With the indefinite cancellation of spring sports, some student-athletes, specifically juniors, will face adversity with college recruiting. For most high school athletes, junior year is the year to prove themselves as an elite talent. The recruiting process obviously varies between sports, but the coronavirus has forced athletes of all kinds to take a step back.
In addition to the cancellation of high school sports, college athletic seasons have been canceled as well. Instead of dropping this year completely, the NCAA has approved an extra year of eligibility for spring athletes, which changes the game.
“Since the NCAA allowed players an extra year of eligibility, colleges will now turn their heads on some players they were originally recruiting. This extra year of eligibility will increase competition amongst college hopefuls, limiting the number of kids being offered athletic scholarships,” Fifth Former Mike Tallarida said.
For baseball players, stats are typically the only thing that catches a college coach’s eye. If there are no games, college coaches have no way of determining if a player has potential. If the spring season never resumes, the intensity of the summer season will only increase.
Tallarida, who has a strong interest in playing NCAA baseball, knows what is required for recruitment.
“I love playing for my school and will certainly be upset if the season gets canceled, but what really will affect my college chances is the summer baseball season,” Tallarida said. “If summer showcases and tournaments get canceled, many juniors will lose their opportunity to play college sports as these showcases are where coaches come to scout players. This whole dilemma will definitely affect mine and many other players’ chances of playing in college.”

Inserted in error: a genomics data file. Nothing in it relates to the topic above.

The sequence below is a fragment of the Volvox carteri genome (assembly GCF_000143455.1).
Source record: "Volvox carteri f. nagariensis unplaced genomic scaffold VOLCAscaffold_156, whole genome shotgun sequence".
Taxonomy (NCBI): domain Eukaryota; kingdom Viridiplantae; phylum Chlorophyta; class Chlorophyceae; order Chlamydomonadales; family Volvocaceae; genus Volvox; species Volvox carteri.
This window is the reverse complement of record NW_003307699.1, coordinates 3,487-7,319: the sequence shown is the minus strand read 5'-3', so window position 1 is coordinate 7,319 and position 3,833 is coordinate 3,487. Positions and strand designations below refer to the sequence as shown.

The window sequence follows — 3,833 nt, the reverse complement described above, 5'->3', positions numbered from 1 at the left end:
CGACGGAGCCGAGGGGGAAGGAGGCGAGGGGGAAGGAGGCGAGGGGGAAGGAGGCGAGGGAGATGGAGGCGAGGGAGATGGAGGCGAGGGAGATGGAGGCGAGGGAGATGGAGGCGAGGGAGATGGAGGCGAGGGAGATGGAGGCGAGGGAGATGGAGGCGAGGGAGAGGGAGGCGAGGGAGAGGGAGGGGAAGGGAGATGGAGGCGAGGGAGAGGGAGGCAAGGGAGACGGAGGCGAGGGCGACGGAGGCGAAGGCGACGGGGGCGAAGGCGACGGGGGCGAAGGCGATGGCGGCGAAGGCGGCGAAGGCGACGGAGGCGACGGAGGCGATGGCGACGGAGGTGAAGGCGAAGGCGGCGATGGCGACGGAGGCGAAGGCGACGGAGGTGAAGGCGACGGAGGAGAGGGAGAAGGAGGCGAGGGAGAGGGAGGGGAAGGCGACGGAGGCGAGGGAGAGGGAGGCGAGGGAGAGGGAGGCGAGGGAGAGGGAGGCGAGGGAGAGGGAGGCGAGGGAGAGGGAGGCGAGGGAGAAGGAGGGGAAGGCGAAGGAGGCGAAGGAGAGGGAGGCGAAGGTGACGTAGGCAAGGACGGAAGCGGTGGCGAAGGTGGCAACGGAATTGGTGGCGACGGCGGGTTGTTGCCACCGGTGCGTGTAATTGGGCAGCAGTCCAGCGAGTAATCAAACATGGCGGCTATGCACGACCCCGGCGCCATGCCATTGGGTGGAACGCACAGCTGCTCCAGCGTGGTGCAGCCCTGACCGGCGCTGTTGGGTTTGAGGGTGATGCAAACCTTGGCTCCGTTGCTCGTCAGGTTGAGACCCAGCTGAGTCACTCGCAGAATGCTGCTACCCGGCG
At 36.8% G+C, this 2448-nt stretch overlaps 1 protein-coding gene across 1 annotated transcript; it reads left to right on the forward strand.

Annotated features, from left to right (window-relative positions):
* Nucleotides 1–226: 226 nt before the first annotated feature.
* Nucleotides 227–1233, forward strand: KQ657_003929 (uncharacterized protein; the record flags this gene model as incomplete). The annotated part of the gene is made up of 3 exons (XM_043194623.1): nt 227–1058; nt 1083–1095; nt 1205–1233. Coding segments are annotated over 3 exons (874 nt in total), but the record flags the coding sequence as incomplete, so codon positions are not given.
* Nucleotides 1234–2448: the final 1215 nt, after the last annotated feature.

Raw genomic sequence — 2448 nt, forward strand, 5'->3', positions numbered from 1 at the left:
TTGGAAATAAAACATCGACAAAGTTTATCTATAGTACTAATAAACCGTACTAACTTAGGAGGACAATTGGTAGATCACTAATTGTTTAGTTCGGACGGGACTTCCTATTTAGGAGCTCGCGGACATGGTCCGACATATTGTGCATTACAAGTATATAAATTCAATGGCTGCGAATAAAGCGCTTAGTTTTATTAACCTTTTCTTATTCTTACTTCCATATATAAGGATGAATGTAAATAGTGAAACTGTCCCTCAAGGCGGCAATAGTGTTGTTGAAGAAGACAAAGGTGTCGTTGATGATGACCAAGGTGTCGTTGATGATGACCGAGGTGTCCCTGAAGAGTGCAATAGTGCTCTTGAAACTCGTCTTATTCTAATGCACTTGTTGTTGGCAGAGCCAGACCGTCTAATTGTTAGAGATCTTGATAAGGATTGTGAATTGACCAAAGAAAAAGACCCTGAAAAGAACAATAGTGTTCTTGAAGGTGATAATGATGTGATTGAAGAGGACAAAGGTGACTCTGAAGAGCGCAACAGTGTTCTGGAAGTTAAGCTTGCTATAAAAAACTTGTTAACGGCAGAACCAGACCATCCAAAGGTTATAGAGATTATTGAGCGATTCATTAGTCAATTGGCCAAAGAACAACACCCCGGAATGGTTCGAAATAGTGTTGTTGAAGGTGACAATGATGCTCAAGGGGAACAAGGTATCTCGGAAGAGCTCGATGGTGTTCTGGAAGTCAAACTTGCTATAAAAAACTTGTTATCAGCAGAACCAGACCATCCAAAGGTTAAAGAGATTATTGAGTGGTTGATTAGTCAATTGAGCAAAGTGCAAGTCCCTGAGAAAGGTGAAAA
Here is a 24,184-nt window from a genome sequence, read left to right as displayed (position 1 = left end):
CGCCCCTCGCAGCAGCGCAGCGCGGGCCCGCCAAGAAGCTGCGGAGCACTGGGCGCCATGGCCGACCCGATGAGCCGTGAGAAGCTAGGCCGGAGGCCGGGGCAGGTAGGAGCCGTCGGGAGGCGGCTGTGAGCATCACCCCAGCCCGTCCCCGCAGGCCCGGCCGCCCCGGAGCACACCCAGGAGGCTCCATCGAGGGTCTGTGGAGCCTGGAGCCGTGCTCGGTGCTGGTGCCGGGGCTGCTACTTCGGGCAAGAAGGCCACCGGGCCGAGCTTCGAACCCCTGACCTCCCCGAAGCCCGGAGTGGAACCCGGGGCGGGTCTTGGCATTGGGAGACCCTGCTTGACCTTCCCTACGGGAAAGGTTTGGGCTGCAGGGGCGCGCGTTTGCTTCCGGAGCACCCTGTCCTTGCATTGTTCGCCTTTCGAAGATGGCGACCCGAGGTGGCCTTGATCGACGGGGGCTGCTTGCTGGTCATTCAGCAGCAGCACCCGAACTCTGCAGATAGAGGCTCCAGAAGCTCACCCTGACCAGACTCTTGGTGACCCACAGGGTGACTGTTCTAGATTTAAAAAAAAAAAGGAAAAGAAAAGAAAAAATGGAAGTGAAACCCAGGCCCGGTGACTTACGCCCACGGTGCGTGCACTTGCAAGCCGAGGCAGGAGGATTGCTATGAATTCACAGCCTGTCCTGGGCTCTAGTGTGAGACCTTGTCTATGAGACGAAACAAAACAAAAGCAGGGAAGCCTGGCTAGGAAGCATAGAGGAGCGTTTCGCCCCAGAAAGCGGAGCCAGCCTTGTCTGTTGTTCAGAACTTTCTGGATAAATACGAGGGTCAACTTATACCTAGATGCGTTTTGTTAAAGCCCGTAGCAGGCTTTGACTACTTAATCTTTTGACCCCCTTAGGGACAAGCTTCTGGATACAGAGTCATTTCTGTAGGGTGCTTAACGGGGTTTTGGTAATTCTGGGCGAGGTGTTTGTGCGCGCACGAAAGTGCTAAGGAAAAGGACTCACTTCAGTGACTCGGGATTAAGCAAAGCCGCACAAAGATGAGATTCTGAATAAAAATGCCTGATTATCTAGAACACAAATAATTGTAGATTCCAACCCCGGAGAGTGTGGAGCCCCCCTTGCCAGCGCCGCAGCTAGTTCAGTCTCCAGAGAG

Like baseball, lacrosse recruitment relies heavily on an athlete’s junior year.
“You used to be able to commit to any division at any time. A few years ago that rule changed; a player could not commit until after September 1st of their junior year,” Fifth Former Max Emery Baum said. “This benefited most players, but still, some kids are late bloomers…This makes the junior year a critical year for recruiting, especially on a powerhouse team like Haverford. Every game is against top-tier competition, and it is a test to see if you are good enough to play at the next level.”
Getting coaches’ attention is a bit different for lacrosse than baseball. Although stats do matter, a huge element of getting recruited is providing a coach with a highlight tape.
“Missing out on junior year makes it extremely hard to obtain film that would be possible to send to college coaches, which makes it even harder to be recruited if you are just reaching your true potential as a player or athlete. Also, the NCAA giving college athletes an extra year of eligibility decreases the number of kids per recruiting class,” Baum said.
Although it seems as if the cancellation only affects spring sports, that is not the case. A sport like swimming, which requires year-round training, takes a huge blow if all practices and meets are canceled.
Swimming, unlike most other sports, cannot be practiced without the necessary resources, like a pool. In addition to the difficulty of practicing, the only place where swimmers can get college coaches’ attention is at meets.
Fifth Former Jack Deppen is frustrated due to his inability to progress in the recruiting process.
“I still had a big meet that I was going to in late March, and that ended up getting canceled due to the [coronavirus]. So missing out on that opportunity to get some [best] times definitely hurts,” Deppen said.
“I was planning on taking most of my official visits in the spring,” Deppen said, “And with the NCAA reciting ban until the end of May, I have pretty much lost that chance.”
If the cancellation of sports carries into the summer, every athlete looking to get recruited to play NCAA athletics will be saying the same thing.